Carbon Management Technology Conference
|Document ID ||150308-MS||DOI
|Content Type||Conference Paper
|Title||Lessons Learned from Practical Application of Geochemical Monitoring Methodology to CO2 Storage Site: Specific Case of Claye-Souilly project, Paris Basin, France
P. De Donato, J. Pironon, O. Barres, J. Sausse, Universite de Lorraine; N.
Quisel, S. Thomas, Veolia Environnement Recherche & Innovation; Z.
Pokryszka, Ineris; A. Laurent, Solexperts
Carbon Management Technology Conference,
7-9 February 2012,
Orlando, Florida, USA
2012. Carbon Management Technology Conference
|2.5.1 Global Climate Change/CO2 Capture and Management
4.4.3 Mutiphase Measurement
2.5.4 Waste Management
This paper presents the lessons learned from practical application of CO2
storage site monitoring methodology developed to address geochemical aspects of
future CO2 storage site. It covers a detailed description of the methodology
and tools applied for the extremely complex industrial site that main technical
challenge is the presence of the multi sources of CO2 at the surface and in the
On the basis of previous research programs conducted on natural CO2 storage
sites, a specific geochemical monitoring program was developed that combine
both a localized and continuous geochemical monitoring.
The paper focuses on the surface gases monitoring techniques spread on specific
site to quantify CO2 flux and concentration at different levels from
soil-atmosphere-interface : -1m to +1m. The geochemical monitoring was based on
the combined use of conventional accumulation chambers and dynamic flow
chambers systems equipped with high resolution IR sensors, Fourier Transform
infrared sensors equipped with specific gas cell and a CO2 mobile infrared
sensor. This first step has lead to the location and discrimination of CO2
sources and the analysis of the carbon cycle involving the influence of
events and of the natural seasonal variations. Combined methodology matrix for
a geochemical surface survey adapted to CO2 storage in Paris basin depth saline
aquifer is argued and the measurement results are discussed. 13C isotopic
analyses to insure gas traceability have been also applied. Results are not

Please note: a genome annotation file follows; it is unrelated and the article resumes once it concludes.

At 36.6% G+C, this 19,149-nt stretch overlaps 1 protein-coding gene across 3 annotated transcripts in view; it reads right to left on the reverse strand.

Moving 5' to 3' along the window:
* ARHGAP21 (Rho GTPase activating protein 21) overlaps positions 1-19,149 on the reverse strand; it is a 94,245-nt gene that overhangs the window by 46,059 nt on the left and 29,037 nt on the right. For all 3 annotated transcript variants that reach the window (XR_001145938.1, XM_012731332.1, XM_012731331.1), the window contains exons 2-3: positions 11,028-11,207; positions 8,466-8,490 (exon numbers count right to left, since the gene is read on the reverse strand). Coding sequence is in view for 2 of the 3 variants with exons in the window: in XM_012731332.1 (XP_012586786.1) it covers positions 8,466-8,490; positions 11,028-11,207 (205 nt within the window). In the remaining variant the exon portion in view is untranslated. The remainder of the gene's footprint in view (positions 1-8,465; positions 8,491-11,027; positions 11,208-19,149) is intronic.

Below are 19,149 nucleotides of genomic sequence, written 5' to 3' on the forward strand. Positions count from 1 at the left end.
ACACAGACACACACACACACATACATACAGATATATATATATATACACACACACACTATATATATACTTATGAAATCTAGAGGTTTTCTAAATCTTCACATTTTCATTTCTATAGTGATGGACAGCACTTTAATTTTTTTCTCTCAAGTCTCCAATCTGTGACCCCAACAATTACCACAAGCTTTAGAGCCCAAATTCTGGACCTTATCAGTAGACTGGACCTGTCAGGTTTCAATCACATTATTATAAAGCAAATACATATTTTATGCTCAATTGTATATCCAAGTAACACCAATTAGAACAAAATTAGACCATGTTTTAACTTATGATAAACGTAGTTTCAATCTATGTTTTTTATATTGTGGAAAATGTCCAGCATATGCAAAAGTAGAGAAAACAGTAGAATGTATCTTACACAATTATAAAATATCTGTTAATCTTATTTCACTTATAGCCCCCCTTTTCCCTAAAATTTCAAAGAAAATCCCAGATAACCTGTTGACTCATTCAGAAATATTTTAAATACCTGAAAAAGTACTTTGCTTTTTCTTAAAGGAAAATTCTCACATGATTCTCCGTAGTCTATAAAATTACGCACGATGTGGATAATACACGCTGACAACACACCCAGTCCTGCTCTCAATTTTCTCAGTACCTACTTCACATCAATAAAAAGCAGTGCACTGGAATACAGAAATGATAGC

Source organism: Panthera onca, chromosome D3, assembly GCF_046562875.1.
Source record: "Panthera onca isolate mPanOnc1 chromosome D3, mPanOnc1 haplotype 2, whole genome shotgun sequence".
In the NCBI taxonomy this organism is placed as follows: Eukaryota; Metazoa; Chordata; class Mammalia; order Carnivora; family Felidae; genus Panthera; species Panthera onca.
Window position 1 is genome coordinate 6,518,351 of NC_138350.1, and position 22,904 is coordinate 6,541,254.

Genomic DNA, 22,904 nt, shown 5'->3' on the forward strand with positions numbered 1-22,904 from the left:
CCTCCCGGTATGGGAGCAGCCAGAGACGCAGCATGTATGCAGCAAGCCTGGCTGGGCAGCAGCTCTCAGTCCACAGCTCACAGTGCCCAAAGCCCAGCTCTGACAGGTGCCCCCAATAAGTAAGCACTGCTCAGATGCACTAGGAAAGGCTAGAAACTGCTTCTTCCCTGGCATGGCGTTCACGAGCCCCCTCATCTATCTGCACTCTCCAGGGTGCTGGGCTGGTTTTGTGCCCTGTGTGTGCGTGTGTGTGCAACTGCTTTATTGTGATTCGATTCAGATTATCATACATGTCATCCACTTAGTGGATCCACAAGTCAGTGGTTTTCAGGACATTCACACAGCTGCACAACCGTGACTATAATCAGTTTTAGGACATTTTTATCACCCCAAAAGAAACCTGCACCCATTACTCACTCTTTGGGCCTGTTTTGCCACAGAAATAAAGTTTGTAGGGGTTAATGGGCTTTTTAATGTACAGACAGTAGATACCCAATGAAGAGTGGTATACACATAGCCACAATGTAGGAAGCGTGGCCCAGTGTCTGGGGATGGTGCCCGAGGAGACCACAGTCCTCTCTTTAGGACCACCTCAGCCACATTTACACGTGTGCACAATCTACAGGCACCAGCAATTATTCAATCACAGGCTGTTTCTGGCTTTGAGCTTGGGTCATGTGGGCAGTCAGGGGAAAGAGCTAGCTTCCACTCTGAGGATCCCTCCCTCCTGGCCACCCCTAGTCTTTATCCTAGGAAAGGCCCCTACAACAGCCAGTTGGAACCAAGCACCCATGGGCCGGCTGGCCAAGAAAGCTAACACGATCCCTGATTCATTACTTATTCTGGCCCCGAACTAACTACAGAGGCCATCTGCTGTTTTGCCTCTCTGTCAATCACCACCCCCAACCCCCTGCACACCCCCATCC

shown in the paper. On the basis of such combined surface and subsurface gas
measurements, seasonal variations of the natural CO2 cycle were identified. As
results, sensitivity and variability were considered to suggest the CO2 warning
levels adapted to detect CO2 abnormal emissions on the surface.
Finally, advanced complementary technologies for both soil and atmospheric gas
investigations are also detailled as a part of the survey strategy. For soil
gases, a specific completion in a shallow well has been developped to perform
the continuous acquisition of CO2 concentrations at a depth of 10 m. For
atmospheric gases, a scanning imaging infrared remote sensing system was tested
to support atmospheric dynamic survey strategy.
This site study applied to Claye Souilly waste disposal represents the real
“hand on” experience and could be considered as a valuable experience to
improve part of the geochemical monitoring program of CO2 storage site.
Considering the objectives of the greenhouse gas emissions emission reduction,
Veolia Environnement began in 2005 a research program on the capture and
storage of CO2 with the aim of improving knowledge and developing site specific
solutions to suit the differing sizes and types of its client’s facilities.
Managing roughly 100,000 sites throughout the world, including combustion
facilities and non-hazardous waste landfills, Veolia Environment Research &
Development launched an assessment of a geological storage experiment to
identify the technological and economical validity of CCS implementation.
|File Size ||457 KB
||Number of Pages||10